The Paris Metro The Paris Métro – Image courtesy of thesavvybackpacker.com

How to get around Paris

Apart from walking – always a pleasure in Paris – the efficient and inexpensive Paris Métro (underground rail) system is the easiest and most convenient way of getting around Paris.

Taxis, buses, hire cars and bicycles are also available; and a fleet of glass-covered boats ply the Seine offering a hop-on hop-off service along the river.

While hire cars are available, driving in central Paris is usually more trouble than it's worth. Parking is difficult (illegally parked cars are towed away) and traffic jams are frequent. Petrol stations are also difficult to locate and access.


Transport options in Paris

Public transport in Paris is plentiful, easy to use and good value for money. Free transport maps are available at Paris Métro stations, bus terminals, hotels and tourist offices.

The integrated, five-zone system of bus, metro and trains – operated by Régie Autonome des Transports Parisiens (RATP) (www.ratp.fr) – is both inexpensive and efficient.

Rail: The rail network consists of two separate but linked systems: the Métro and the Réseau Express Régional (RER) suburban train line.

The RER has five main lines; the underground Métro network has 380 stations, 16 lines, and more than 200km (125mi) of track. Métro trains are frequent so you should rarely have to wait more than four or five minutes between trains.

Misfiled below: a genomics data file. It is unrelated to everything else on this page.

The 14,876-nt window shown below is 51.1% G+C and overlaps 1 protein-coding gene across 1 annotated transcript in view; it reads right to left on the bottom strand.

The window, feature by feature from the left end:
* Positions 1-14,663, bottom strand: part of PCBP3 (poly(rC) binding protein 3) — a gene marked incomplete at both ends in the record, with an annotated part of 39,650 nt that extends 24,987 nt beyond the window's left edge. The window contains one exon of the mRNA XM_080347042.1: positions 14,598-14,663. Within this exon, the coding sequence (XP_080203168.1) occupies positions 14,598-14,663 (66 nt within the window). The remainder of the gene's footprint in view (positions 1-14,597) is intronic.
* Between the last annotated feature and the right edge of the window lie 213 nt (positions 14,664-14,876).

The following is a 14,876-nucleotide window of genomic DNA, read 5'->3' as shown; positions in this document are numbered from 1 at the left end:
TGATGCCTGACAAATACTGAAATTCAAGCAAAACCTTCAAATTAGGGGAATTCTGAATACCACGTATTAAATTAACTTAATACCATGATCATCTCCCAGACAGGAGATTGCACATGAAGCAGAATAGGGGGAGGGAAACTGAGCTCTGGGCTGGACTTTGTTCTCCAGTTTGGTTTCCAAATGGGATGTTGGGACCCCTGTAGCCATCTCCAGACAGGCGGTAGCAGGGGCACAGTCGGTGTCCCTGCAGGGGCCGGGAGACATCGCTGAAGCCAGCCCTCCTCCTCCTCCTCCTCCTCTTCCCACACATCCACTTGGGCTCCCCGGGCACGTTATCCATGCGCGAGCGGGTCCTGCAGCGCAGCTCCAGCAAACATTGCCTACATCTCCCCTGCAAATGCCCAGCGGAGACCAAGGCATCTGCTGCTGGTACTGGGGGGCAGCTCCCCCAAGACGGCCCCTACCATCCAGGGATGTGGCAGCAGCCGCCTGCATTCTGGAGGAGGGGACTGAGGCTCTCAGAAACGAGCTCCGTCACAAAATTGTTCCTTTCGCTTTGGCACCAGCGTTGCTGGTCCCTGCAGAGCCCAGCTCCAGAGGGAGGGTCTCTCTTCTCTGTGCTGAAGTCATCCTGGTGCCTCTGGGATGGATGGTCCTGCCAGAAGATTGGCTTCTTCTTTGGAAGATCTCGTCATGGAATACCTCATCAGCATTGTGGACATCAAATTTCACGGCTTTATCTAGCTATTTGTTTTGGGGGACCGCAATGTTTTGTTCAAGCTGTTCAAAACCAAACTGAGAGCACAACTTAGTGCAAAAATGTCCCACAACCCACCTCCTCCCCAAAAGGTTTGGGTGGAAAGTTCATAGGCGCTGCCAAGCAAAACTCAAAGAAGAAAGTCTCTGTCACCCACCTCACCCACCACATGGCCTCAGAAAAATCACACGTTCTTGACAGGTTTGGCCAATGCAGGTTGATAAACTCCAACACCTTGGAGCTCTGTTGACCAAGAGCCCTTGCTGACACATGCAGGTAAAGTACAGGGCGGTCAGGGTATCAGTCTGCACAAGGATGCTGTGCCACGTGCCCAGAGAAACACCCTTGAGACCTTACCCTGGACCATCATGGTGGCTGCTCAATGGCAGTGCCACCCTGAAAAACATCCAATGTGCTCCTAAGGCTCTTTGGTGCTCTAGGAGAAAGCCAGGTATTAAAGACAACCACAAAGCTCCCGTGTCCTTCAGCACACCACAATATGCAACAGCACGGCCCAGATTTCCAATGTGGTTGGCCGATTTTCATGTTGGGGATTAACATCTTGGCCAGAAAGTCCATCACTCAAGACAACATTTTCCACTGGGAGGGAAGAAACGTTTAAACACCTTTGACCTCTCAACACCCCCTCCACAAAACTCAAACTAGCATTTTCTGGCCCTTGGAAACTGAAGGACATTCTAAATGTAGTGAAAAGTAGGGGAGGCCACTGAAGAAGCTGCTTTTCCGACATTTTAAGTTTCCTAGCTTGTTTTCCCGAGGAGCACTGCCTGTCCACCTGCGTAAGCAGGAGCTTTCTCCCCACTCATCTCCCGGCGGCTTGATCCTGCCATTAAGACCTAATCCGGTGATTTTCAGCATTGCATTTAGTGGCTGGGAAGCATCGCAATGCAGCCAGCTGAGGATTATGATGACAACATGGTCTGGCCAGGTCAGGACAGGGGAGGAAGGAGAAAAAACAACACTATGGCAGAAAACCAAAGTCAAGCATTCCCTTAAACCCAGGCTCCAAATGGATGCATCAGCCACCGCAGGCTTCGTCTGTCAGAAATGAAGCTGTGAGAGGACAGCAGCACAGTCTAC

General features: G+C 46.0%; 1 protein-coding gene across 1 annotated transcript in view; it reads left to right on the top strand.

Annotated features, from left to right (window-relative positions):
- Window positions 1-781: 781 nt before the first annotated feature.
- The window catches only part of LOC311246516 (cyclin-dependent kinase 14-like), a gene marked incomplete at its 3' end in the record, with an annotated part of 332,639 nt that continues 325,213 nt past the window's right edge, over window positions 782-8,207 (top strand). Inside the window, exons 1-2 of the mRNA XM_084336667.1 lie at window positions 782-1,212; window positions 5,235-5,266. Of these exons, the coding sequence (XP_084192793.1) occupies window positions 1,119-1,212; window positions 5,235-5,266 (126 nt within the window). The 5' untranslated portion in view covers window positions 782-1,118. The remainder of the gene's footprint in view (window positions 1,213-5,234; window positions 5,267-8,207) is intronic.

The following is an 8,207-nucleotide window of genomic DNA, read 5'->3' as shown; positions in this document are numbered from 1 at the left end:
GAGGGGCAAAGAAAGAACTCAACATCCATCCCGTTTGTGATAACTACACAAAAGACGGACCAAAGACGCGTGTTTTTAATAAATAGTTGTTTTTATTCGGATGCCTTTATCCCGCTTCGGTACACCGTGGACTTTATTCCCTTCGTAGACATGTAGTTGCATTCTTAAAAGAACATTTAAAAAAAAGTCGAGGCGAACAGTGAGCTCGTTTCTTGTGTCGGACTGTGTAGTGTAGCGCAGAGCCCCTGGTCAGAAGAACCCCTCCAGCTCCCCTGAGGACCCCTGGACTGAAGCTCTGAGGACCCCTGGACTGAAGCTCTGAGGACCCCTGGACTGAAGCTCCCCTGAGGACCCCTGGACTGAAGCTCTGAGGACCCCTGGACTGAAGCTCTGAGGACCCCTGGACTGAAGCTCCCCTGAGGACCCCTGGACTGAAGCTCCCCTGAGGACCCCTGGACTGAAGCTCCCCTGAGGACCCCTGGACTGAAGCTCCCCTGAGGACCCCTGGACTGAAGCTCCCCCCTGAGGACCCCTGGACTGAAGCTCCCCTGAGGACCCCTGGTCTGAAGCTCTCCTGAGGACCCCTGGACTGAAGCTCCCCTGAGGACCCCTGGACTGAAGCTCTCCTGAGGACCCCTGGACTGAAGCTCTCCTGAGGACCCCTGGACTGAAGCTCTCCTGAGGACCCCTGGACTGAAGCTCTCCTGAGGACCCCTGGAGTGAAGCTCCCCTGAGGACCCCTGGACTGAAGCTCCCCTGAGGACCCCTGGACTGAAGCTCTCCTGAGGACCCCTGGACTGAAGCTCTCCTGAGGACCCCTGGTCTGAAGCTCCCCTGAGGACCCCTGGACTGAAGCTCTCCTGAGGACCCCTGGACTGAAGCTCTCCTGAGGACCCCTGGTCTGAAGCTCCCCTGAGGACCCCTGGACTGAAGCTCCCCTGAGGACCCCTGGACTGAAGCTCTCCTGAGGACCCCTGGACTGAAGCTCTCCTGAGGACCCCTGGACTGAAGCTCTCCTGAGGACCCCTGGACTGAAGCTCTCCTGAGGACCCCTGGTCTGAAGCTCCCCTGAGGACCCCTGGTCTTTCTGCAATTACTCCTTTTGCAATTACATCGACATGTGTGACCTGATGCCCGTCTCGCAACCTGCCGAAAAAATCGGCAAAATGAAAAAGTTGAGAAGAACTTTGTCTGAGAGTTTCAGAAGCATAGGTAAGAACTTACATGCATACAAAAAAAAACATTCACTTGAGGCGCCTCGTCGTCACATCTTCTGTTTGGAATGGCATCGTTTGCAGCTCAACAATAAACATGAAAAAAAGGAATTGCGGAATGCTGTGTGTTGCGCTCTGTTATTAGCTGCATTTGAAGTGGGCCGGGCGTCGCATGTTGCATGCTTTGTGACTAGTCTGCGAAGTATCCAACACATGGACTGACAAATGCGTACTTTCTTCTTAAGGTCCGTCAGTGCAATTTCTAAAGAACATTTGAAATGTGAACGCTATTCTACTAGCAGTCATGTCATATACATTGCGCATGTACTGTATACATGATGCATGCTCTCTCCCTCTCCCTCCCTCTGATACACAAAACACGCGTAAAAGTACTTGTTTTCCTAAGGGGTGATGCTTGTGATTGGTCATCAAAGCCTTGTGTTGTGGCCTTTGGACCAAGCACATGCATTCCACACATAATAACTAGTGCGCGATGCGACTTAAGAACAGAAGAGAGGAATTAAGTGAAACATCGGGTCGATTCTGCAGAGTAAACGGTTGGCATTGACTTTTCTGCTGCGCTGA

When buying tickets consider how many zones your journey will cover; there are five concentric transport zones rippling out from Paris (zone 5 being the furthest); for instance, if you travel from Paris to Charles de Gaulle airport you will need to buy a ticket for zones 1 to 5.

The Paris Métro (short for Métropolitain de Paris) is the quickest way to get around the city and is easy to navigate once you’ve used it a few times.

The Métro operates from 5:30am to 1:15am (around 2:15am on Friday and Saturday nights), depending on the line. RER commuter trains operate from around 5:30am to 1:20am daily.

The Métro uses small cardboard tickets: a single ticket will get you anywhere in the Métro network — whether it’s a single stop or 30 stops with multiple line changes.

Tickets are sold at all metro stations. A single ticket (called Le Ticket t+) costs €1.90. However, it’s almost always best to buy a carnet – a pack of 10 single tickets. A carnet costs €14.50 (a 20% discount compared to single tickets).

Don’t discard your ticket until you leave the station — there are frequent ticket checks and you’ll face a €25-€50 fine if you don’t have a ticket.

The same RATP tickets are valid on the Métro, the RER (for travel within the city limits), buses, trams and the Montmartre funicular.

You can also buy a Paris Visite pass, which offers an Unlimited Day Pass (1-Day – €11.65) and Multi-Day Passes (2-Day – €18.95; 3-Day – €25.85; 5-Day – €37.25). There are also Paris City Passes, which include entrance to many attractions and unlimited public transportation.

If you want to go outside of the city center (zones 1-2) to La Défense, Versailles, Disney, Fontainebleau, etc. then you’ll need to buy tickets that reach those zones — those tickets will cost between €9.70–€17.30.